ACC Keeps 8-Game Conference Schedule

Like the SEC recently (here), the ACC has chosen to remain at eight league games, with the caveat that beginning in 2017, all teams must play at least one non-league game against a Power 5 conference opponent.


The Atlantic Coast Conference will remain at eight league games, commissioner John Swofford said Monday from the ACC’s spring meetings.

The league’s athletic directors voted to remain at eight conference games, but teams must play at least one nonconference game against a team from a power five conference starting in 2017.

The ACC already has a scheduling agreement where five league teams will play Notre Dame annually. Those games would count toward teams’ nonconference power five commitment.

Swofford said schools could continue to schedule Football Championship Subdivision opponents. He added that it hadn’t been determined if independents BYU and Army (Navy joins the Big East in 2015) would count toward the nonconference power five commitment.

There had been growing momentum in recent months toward moving to nine conference games, as athletic directors began to rethink their options with the upcoming College Football Playoff as well as imbalanced division crossover slates. The vote ended 8-6 in favor of staying at eight games. All the league needs is a simple majority to make its decisions.

So, here are a few comments/questions:

*Did this model essentially kill any possible ACC/SEC scheduling alliance where the ACC would remain at eight league games plus one SEC opponent each season (more background here)? At the very least, we would’ve gotten a home game against an Arkansas or Ole Miss every other year.

*Keep in mind, State’s schedule would meet this criteria for the 2014 season (at South Florida), but not yet for 2015. In 2016, Notre Dame would count towards this requirement.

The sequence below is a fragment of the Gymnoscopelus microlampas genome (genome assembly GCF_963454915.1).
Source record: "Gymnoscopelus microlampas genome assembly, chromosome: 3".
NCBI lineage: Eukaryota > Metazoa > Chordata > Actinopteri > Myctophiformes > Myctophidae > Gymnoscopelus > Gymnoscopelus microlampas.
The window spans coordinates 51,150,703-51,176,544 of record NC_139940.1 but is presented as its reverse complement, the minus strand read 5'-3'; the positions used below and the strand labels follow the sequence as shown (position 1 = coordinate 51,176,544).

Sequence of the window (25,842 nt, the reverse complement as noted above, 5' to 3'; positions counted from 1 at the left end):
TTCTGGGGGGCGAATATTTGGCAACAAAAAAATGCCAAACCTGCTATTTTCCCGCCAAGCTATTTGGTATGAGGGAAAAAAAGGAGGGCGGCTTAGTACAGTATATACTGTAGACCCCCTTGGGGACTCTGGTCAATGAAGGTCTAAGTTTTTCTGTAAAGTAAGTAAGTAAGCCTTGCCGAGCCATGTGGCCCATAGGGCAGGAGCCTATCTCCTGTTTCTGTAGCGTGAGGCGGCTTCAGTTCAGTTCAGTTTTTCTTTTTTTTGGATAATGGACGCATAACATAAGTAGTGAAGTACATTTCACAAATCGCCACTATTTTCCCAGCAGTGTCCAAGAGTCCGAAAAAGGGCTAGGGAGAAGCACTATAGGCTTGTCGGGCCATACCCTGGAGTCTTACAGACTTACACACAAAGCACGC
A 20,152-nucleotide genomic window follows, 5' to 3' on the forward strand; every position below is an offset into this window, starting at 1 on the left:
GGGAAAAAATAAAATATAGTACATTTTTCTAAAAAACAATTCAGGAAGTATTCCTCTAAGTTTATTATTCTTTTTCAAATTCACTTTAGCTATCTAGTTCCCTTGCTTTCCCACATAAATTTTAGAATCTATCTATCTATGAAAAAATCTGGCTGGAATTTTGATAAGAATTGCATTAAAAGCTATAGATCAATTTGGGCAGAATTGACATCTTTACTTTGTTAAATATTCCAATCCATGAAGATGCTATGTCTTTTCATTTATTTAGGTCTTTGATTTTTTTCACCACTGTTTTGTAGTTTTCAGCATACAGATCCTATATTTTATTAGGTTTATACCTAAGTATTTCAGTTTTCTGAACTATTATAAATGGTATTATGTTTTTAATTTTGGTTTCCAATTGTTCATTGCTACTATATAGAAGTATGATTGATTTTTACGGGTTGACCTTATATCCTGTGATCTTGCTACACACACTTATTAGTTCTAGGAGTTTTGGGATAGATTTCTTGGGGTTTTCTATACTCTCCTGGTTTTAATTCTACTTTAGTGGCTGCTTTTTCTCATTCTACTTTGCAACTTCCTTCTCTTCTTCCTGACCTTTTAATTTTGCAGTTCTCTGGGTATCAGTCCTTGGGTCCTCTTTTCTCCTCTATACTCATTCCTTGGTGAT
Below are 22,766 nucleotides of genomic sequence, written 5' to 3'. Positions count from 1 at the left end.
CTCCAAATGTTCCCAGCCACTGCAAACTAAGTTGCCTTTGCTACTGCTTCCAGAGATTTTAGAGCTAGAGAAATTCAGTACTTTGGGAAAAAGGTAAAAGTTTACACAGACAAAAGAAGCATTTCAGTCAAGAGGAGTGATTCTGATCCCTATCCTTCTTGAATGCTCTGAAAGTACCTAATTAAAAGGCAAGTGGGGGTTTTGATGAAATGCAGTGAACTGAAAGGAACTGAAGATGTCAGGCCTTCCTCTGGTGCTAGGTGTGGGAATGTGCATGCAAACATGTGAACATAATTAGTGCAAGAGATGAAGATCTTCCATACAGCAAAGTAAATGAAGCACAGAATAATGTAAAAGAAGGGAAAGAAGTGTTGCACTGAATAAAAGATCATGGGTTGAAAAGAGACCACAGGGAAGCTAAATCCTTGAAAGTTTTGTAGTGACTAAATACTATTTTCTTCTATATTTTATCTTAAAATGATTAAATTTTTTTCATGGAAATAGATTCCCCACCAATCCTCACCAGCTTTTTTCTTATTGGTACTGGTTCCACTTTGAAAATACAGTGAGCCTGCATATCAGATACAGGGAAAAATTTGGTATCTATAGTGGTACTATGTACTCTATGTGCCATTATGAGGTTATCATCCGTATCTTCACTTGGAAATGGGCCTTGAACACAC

*Programs like Memphis are the ones who truly benefit from this, simply because they’ll have more leverage to force a home-and-home from an ACC team.

*It shows how committed — desperate, perhaps — ADs are to create wins by keeping more control of the schedule with four non-conference games. It also reinforces the trend we’ve seen over the past two decades: proliferating TV contracts are great for college football fans watching at home, but not so much for season ticket (and more so LTR) owners at mid-tier programs (like State).

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Home Forums ACC Keeps 8-Game Conference Schedule

This topic contains 6 replies, has 7 voices, and was last updated by  LRM 4 years ago.

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    Like the SEC recently (here), the ACC has chosen to remain at eight league games, with the caveat that beginning in 2017, all teams must play at least
    [See the full post at: ACC Keeps 8-Game Conference Schedule]



    I disagree somewhat on the ADs who should be committed. I don’t think they want the small school games becuase they are easy wins. They want the small school games because they will not in the end play a game away. Even if they sign the contract which requires a return home game at the other team’s place they will buy them out. They want the home games for the extra revenue they bring in. Bottom line is that ADs are really paid to worry about dollars not wins. Wins only matter to the extent that they influence dollars.